|Looking for Frangos|
Dear Family and Friends
Last week we went to Chegutu, a small village south of Harare, to participate in a handover of school supplies for 400 students ranging in age from primary to grade 8. The Church had provided them with a grinding mill for grinding maize into flour and so far they have earned $700.00, which is a considerable amount of money for them. With this money they bought school supplies for the children in the nearby school. They asked us to come and help them pass out the supplies. It was so much fun.
|Delivering School Tablets |
When we arrived they greeted us with African dancing, singing and drumming The kids were all sitting either on the ground or behind small tables outside. It is always very colorful, cattle wandering by, chickens walking around, mud huts in the background. plus a beautiful bright pink blossomed tree adding to the picture...We spoke for a few minutes, enjoyed some more dancing and then the kids lined up to receive their school supplies. The young ones received one pencil and four small writing tablets. The older ones received one pen and four writing tablets. This was really exciting for them. It is still a cause of wonderment to us on how relatively small things mean so much to the children here. We hand out sweets that we carry in our car or balloons along the way and the children love it.
We then checked out the grinding mill and when we got back to Harare we bought some ear plugs and a mouth and nose shield for the miller. The sound of a motor and maize being ground was very loud in the mill, and we are sure the miller will be deaf within a month, and breathing in the maize chaff and dust was also a health concern. It was a fun and rewarding day. The African people are such great hosts and always provide us with a drink or a biscuit or something to eat where ever we go. We then met with the headmaster and school teachers and looked at their accounting books to see how they are keeping track of their money and expenses from the mill. Elder Bean gave them some good advice on how to account for the money received and how to figure their expenses and what to charge per bucket of maize. They are charging 50 cents a bucket and he thinks they should charge a dollar. If the people cannot pay in money, then the mill should take a portion of their maize to sell. This money will then can go to feed the kids. They listened very intently and really appreciated the help and asked many questions on running a business. It is always fun to actually hand over the merchandise that has been purchased with the proceeds from a fairly successful project.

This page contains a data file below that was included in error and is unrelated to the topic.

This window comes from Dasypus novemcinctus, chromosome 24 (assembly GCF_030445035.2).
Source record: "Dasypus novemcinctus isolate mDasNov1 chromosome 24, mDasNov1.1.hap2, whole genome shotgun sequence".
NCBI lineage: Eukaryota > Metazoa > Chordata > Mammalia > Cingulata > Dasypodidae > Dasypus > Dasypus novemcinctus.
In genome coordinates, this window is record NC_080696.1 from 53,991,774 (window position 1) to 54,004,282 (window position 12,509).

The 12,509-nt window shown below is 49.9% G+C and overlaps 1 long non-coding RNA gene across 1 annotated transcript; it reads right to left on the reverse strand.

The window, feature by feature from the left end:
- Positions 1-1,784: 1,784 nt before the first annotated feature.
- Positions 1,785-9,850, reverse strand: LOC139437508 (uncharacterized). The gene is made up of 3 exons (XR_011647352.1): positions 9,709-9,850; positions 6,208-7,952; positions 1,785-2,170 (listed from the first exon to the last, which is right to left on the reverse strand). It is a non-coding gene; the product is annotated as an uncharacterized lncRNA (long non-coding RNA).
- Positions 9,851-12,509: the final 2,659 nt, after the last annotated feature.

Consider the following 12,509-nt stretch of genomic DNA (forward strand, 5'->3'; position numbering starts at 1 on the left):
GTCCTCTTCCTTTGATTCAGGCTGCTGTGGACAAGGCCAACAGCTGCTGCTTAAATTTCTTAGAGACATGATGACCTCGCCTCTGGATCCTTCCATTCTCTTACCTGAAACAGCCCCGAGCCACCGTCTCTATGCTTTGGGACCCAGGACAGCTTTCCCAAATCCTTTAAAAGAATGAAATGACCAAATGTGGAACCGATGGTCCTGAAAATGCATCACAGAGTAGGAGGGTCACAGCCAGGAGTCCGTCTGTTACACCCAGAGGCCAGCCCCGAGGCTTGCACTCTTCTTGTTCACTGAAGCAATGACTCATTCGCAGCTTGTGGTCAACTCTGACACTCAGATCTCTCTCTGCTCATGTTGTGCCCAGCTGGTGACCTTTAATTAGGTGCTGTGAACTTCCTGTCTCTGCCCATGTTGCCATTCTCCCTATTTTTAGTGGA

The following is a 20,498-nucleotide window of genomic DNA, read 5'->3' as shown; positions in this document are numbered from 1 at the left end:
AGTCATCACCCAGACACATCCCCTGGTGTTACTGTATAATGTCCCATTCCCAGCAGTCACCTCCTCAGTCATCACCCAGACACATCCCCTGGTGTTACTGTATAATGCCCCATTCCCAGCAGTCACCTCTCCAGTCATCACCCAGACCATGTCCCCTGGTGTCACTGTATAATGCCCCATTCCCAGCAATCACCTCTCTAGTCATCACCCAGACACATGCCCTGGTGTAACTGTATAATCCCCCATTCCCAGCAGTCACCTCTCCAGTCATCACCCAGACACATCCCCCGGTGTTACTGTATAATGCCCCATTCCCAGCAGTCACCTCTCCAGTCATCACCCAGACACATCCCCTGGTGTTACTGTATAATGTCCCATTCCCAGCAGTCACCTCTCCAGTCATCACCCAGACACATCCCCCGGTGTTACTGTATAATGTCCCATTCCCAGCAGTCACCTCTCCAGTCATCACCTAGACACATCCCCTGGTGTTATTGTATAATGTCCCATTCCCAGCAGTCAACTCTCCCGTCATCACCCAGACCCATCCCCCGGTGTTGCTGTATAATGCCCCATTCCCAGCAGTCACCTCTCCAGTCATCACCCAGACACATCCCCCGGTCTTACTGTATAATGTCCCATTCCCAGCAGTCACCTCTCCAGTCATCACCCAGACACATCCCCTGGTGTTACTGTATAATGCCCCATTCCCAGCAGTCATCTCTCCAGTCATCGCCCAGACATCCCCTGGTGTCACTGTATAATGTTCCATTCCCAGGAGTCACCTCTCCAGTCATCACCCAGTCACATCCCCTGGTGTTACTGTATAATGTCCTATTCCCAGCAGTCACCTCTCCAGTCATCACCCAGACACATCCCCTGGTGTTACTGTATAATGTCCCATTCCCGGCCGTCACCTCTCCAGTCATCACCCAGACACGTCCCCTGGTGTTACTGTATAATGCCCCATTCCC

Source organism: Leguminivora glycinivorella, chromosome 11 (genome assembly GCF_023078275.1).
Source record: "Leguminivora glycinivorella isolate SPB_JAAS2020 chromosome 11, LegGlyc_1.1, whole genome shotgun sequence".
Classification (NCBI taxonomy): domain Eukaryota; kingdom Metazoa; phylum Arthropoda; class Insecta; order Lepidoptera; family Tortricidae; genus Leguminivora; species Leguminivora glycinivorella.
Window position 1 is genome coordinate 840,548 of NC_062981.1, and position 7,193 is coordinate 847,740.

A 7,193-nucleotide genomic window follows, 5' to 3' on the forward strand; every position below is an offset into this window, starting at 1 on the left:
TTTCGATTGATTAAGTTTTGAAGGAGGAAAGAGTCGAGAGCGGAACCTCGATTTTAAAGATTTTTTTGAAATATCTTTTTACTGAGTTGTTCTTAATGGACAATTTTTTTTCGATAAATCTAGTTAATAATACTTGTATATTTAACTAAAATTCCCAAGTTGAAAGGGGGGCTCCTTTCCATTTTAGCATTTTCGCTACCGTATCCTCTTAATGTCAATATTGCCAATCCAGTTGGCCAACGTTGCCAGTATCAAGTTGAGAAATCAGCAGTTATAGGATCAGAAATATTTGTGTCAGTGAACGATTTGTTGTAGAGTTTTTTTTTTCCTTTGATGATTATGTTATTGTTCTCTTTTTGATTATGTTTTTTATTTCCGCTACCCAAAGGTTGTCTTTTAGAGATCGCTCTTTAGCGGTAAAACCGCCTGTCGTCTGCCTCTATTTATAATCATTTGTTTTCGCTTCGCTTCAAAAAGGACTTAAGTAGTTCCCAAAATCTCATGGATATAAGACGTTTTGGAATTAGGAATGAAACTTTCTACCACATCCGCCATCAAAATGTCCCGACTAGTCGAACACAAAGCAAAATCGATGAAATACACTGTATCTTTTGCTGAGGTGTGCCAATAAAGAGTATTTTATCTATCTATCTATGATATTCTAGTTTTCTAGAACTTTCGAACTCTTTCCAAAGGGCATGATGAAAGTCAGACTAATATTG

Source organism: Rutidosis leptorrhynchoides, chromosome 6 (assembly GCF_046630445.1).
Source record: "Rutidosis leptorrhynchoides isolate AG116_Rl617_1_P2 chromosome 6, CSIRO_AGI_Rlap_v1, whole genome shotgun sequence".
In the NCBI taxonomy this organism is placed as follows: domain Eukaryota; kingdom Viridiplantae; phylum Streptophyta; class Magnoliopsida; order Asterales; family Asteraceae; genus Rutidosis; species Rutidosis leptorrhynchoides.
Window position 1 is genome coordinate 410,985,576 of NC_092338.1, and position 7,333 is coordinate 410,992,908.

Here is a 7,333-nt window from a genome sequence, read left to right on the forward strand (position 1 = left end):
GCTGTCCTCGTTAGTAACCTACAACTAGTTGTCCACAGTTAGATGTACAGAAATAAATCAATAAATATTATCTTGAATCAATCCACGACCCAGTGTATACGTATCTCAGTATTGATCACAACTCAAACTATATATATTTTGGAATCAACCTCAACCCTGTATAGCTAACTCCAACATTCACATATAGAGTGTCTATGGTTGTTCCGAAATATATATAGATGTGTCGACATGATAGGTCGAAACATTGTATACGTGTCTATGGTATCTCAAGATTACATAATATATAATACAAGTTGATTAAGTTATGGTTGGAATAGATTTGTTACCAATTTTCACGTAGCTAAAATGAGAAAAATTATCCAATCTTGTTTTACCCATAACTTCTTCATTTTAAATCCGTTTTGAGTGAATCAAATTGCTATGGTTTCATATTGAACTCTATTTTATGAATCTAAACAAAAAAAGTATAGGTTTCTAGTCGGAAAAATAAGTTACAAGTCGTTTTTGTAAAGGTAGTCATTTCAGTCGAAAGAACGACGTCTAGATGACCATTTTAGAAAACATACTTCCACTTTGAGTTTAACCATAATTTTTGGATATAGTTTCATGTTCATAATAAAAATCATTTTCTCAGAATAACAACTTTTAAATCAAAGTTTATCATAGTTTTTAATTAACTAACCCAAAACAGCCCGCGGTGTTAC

We had a few problems getting the final approval from South Africa for the water project in Muzarabani. But HOORAY! We finally received approval on Friday, Sept. 10, 2010. We have most everything in place ready to go, just waiting for the go ahead. We wanted to get started before the rainy season sets in. This is an area that has major flooding problems when the rain comes the roads and areas where the boreholes will be drilled, would be made impossible to get the drilling rig in. It would also make the hygiene and sanitation training impossible, because the training is done outside under trees. We also have arranged to provide, with the villagers help, two latrines per borehole. We just want to get started and beat the rain.
|Children at Water Project Site|